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The Religious Affiliation of Director
Bernardo Bertolucci

Bernardo Bertolucci was raised as a Catholic (although his family does not appear to have been particularly devout), but was not a practicing churchgoer as an adult.

Bertolucci is well known to fans of Buddhist films (and spiritual/religious films in general) as the director of the extremely pro-Buddhist film Little Buddha. Viewers of the movie may legitimately question whether Bertolucci is himself is a Buddhist may be unsettled. (Although, from a Buddhist perspective, this may not even be the right question.) In a 1993 interview with Ruth Sullivan of The Guardian, Bertolucci said, "It's not that I have become a Buddhist, but I wanted to make a simple film that children would understand." Yet during the interview, Bertolucci was twisting Tibetan Buddhist coral beads that he wore around his neck. Tonetti, in her book Bernardo Bertolucci: The Cinema of Ambiguity, makes it clear that Bertolucci was deeply involved in the study of Buddhism prior to and during the filming of Little Buddha, made the movie from a Buddhist perspective, and even attached a little statue of the Buddha to his movie camera for good luck. Bertolucci's interest in and study of Buddhism began in 1963, thirty years before the release of Little Buddha. In 1983, Bertolucci had an initiation to the ancient Tibetan Buddhist saint Padmasambhava.

It seems that Freud has been a guru far more important than the Buddha for Bertolucci. Tonetti indicates that throughout his film career Bertolucci has held strong Freudian beliefs, and that the religion of Freudianism has been strongly manifest in Bertolucci's films. (See: Bernardo Bertolucci: The Cinema of Ambiguity, pages 41, 56, 67, 101-102, 130, 151, 184, 185-186.) Tonetti refers to Bertolucci's "Freudian outlook on life in general" (page xi). A number of quotes from Bertolucci himself show that he was indeed an avid reader of Freud, and that he intentionally incorporated Freudian tenets into his worldview as well as his filmmaking.

While growing up, Bertolucci had close friends who were peasant Communists, and the Communism he encountered as a child was an important inspiration in the films he later made, such as 1900 (source: Tonetti, page 3).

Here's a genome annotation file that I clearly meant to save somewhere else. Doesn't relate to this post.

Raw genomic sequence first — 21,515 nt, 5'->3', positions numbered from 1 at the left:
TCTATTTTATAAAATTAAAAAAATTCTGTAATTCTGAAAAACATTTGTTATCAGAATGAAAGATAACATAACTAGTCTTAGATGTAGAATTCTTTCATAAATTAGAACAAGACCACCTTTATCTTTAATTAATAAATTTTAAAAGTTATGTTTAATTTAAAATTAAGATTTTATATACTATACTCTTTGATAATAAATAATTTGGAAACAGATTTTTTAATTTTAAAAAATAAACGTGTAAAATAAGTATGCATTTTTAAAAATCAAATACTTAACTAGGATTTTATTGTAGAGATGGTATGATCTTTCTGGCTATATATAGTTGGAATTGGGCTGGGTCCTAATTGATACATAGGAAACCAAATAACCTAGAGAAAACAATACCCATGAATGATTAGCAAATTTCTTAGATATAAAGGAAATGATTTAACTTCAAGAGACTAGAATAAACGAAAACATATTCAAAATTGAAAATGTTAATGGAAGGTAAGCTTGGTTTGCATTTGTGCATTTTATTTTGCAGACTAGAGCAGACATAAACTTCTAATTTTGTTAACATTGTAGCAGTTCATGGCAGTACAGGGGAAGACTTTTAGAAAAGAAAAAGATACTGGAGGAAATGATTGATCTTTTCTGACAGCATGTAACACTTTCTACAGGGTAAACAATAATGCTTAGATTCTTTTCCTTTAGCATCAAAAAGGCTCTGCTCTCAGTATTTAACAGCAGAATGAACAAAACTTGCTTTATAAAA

From: Jeremy Isaacs, "Face to Face: Bernardo Bertolucci" (interview), conducted for the BBC (British Broadcasting Channel), September 1989, on "Industry Central: The Motion Picture & Television Industry Professional's First Stop" website (http://industrycentral.net/director_interviews/BB02.HTM; viewed 1 July 2005):

INT: Which of your movies is the most important to you?

BERNARDO: You know I used to think in the past that the last one is the most important: in general is the one that you feel more connected to, or tied to. But now that I have done quite a lot, and now that I have been a director such a long time, I think - okay I will be completely sincere, and maybe this is something shameful to say- the movies I like the best is the successful ones! And then, even if for me being successful sometimes means to pay a great price. Because very often after a big success I have a terrible period of anguish; then also it comes to me as kind of psychosomatic symptoms after a success. But this is the conflict you know. Obviously you know, my origin is Catholic, and you have to pay for what you earn. And so you started talking about the Last Tango, which was this quite amazing success. I was used in some way, because I could handle it better; because with Last Tango in Paris it was the first time it was really maybe too much. Because the movie was incredibly seen in the world and everywhere...

Bilge Ebiri, "Bernardo Bertolucci" on "Senses of Cinema" website (http://www.sensesofcinema.com/contents/directors/04/bertolucci.html; viewed 1 July 2005):
With their exotic locales and high production values, The Last Emperor, The Sheltering Sky (1990), and Little Buddha (1993) can collectively be considered an Eastern Trilogy, with all three films aiming for a wide international market...

If The Sheltering Sky is a cry of hopelessness, then what to make of Little Buddha, which was marketed as a sweet-natured family-friendly epic about Buddhism? Like several of Bertolucci's earlier works, it tells two stories -- one a modern day tale about Jesse, a Seattle boy who might be the incarnation of a major Tibetan lama, and the other a colourful storybook recreation of the life of Prince Siddhartha (Keanu Reeves), the founder of Buddhism, who rebels against his father's authority, walks away from his empire, and becomes an ascetic, before achieving Enlightenment and establishing a religion.